LA Times (November 12th, 2006)

HERE COMES TROUBLE

Christian Bale lays on the complexity intently, one borrowed obsession at a time.

Christian Bale‘s not an entourage guy. When a makeup artist raises the first cotton ball with its load of flesh tone to prep him for a later, taped interview, he begs off, capitalizing on a counter offer he’d gotten to grab a couple of pints in the bar. “A couple beers,” he says, downsizing the stylist as graciously as possible, “will bring out my natural Celtic flush.”

Although Hollywood is probably just as full of nice guys as the other, more legendary kind, there’s still something comforting about discovering that someone who’s been so relentlessly mutable on-screen is so casually mannerly and self-effacing off it. When a business-suited hotel employee brusquely sends Bale away from a sheltered back garden, he heads to the front one (the forward-thrust shoulders and long, bowed legs giving the impression of a gray wolf on the trot) and slouches onto a banquette with a seemingly unforced eagerness to talk.

He’s got plenty to talk about. With “The Prestige’s” strong opening weekend last month helping to confirm his bankability – certainly when he’s in tandem with director Chris Nolan, who, in shooting the dark-toned prequel film “Batman Begins,” played to Bale’s great strength of portraying an inwardness that’s curiously accessible – he’s a bona fide movie star and what one British paper called a “cyber pin-up,” a cult god in geekdom.

But perhaps more interestingly, he’s knocked off a row of indie projects that serve to remind us that he’s always made the adventurous choices – notably 2000’s “American Psycho,” in which he was a buff paragon of feral attractiveness, and 2004’s “The Machinist,” for which he shed 60-odd pounds and caused Jennifer Jason Leigh’s hooker character to say, “If you were any thinner, you wouldn’t exist.”

Bale is largely alone among his contemporaries when it comes to his acting template — though Daniel Day-Lewis, with his dedication bordering on mania and his eager clutching at darker roles, may give him a peer group of two. Even as a child, Bale’s almost intimidatingly sober mien (in contrast to Leonardo DiCaprio’s talented petulance, or Orlando Bloom’s transparency) seemed to mark him as an adult who just wasn’t ready to shave.

His tidier performances – a somewhat humdrum med student in “Laurel Canyon,” a sightly befuddled journalist among libertines in “Velvet Goldmine,” a career soldier who must face the loss of the woman he loves beyond reason in “The New World” – have a darkness too, with the characters becoming a kind of sounding board for the filmmakers’ portrayal of the world as a corrupt, emotionally dangerous place.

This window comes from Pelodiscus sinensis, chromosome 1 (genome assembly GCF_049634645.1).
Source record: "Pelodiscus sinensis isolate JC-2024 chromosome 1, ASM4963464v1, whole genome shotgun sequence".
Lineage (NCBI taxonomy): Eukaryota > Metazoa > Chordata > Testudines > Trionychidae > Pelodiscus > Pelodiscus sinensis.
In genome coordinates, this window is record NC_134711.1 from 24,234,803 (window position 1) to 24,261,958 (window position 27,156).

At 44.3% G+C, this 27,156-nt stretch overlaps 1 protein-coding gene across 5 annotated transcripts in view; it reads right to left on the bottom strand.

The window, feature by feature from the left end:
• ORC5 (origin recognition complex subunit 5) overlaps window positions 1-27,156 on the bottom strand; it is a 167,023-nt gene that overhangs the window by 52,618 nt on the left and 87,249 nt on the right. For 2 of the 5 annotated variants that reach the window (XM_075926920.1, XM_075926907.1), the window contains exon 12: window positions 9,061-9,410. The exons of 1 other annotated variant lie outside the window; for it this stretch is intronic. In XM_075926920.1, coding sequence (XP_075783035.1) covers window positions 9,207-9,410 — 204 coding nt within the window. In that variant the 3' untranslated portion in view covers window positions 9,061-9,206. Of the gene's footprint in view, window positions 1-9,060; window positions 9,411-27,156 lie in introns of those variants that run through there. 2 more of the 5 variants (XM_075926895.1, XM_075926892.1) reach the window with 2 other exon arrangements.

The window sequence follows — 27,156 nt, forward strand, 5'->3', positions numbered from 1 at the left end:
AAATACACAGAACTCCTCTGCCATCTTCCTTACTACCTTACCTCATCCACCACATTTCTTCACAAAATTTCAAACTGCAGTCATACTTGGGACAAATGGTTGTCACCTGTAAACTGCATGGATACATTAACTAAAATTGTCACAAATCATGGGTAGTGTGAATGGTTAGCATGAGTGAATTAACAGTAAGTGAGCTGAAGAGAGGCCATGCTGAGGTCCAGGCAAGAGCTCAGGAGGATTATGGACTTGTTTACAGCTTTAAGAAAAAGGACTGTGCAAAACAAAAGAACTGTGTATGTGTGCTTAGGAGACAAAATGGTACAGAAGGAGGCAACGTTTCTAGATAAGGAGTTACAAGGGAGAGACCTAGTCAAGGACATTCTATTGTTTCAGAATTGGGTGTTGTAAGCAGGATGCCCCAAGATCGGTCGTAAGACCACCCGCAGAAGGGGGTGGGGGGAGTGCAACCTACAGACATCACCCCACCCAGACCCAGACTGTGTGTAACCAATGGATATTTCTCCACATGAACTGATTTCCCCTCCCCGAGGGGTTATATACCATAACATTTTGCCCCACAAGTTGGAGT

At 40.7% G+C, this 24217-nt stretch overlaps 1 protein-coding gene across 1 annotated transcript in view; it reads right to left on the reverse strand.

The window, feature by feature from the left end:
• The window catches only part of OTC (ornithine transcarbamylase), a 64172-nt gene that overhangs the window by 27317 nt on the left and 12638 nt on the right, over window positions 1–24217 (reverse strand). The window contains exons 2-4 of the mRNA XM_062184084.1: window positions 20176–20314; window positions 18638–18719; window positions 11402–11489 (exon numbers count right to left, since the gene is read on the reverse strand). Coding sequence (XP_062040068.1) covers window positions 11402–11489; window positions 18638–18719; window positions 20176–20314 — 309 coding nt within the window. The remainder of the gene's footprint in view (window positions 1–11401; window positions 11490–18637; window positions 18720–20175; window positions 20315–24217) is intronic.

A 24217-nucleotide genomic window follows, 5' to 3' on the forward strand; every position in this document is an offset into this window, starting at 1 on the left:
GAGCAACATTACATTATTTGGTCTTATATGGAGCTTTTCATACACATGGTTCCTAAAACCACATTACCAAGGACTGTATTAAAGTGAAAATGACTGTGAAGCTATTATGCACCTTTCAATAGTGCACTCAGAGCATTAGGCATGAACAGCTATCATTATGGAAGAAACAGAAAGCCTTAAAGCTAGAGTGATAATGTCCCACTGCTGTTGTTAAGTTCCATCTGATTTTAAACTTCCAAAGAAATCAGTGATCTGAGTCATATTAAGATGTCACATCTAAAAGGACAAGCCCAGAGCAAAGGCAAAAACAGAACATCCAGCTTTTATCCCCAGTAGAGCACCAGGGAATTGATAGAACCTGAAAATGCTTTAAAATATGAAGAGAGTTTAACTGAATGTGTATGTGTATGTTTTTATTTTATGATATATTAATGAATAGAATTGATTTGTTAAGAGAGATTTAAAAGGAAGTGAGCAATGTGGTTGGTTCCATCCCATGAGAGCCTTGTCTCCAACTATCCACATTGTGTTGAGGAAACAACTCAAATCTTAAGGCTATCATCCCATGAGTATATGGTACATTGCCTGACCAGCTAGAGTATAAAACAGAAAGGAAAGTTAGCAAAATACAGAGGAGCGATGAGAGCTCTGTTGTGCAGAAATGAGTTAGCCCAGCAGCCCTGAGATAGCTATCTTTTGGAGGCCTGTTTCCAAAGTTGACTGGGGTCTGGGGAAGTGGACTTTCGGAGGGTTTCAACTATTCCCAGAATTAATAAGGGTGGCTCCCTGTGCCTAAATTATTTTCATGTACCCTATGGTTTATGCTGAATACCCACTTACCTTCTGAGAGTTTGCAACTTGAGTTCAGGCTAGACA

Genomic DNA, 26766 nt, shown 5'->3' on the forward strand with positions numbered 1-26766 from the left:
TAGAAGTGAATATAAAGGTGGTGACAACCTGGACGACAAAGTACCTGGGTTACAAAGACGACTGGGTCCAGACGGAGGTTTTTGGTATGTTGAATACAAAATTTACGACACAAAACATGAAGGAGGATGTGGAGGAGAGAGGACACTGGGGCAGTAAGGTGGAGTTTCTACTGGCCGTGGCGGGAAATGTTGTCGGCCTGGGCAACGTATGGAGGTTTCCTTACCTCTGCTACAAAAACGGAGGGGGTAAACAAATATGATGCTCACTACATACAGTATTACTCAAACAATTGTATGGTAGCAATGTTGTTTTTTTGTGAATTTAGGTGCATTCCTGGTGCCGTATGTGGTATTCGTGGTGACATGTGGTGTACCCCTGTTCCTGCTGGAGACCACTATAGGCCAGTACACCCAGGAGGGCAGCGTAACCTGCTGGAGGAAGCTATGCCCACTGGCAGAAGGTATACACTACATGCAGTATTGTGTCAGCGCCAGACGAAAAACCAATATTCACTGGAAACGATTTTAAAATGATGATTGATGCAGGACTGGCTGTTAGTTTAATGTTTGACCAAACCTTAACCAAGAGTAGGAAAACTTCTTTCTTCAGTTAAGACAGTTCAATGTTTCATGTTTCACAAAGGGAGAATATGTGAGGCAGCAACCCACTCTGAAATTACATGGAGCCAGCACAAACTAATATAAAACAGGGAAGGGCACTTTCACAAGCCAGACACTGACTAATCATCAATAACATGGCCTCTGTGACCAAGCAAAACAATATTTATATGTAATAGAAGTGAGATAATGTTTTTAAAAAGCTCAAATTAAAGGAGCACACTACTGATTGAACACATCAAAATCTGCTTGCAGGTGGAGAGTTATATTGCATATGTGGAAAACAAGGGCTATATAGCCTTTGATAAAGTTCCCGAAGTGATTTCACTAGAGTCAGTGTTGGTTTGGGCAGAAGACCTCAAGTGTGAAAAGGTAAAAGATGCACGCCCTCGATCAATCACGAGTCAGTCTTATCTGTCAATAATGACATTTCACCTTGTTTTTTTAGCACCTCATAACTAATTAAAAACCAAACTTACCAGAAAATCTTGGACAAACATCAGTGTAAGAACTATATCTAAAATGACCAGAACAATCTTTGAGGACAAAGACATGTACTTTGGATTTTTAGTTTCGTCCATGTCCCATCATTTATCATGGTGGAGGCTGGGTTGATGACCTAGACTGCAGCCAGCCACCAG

Most actors read a script imagining their close-ups. Bale seems to be trying to recede, and the paradox is that directors (and moviegoers) are eager to put him on-screen full-face and see what’s cooking in that subtle brain. Behind his eyes is the man underneath, immersing in real life with its threats, demons and discontents.

After he signed on with director Brad Anderson to make “The Machinist,” which took the idea of darkness to an almost absurd extreme, he surprised the company by appearing for the Barcelona, Spain, shoot with such an extreme weight loss.

Bale’s happy enough to have a laugh about tramping through actual sewers in the low-budget shoot in which Barcelona subbed for L.A., but he doesn’t cling to the many positive reviews, nor to the fixation the media had on his weight loss.

Indeed, offered the chance to skip the retelling of his air, gum and cigarettes diet for “The Machinist,” Bale says, “I do like leaving that aside because unfortunately it became the thing that everybody focused on and that was never the intention — because then it appears like some kind of gimmick…. If I could go back and do it again, I wouldn’t discuss that whole side of it with the weight loss.”

These days Bale finds himself finessing inquiries about the purportedly possessed Werner Herzog, who directed him in “Rescue Dawn” to such good effect that MGM – caught in an embarrassment of possibly award-worthy riches with David Ayer’s Bale-led entrant, “Harsh Times,” also coming out this fall – pushed the film to next year rather than trip both pictures up by having Bale compete with himself.

The feature version of a filmed remembrance (1997’s “Little Dieter Needs to Fly”) of the German director’s friend Dieter Dengler, who emigrated from Germany to America as a teenager to pursue his dreams of being a pilot and ended up shot down over Laos, the film traces the aviator’s motivations back to a moment where, as a child in a German village, he got a long look at an American pilot who shot past his second-story window at eye level during an aerial assault.

He acknowledges but laughs off the accounts of his moments of temper with Herzog: “Being with Werner is a roller coaster. He brings out emotion in people, even if he doesn’t try to. He can be a very, very quiet gentleman and he can be a frenzied, vein-popping fighter.”

Bale is the kind of actor the true auteurs seek out. Thus he’s just wrapped a small part for Todd Haynes (who directed him in “Velvet Goldmine”) in the Bob Dylan-inspired film “I’m Not There,” and he’s about to “go toe to toe,” as he happily relates, with Russell Crowe in James Mangold’s western remake (from Elmore Leonard’s original story), “3:10 to Yuma.”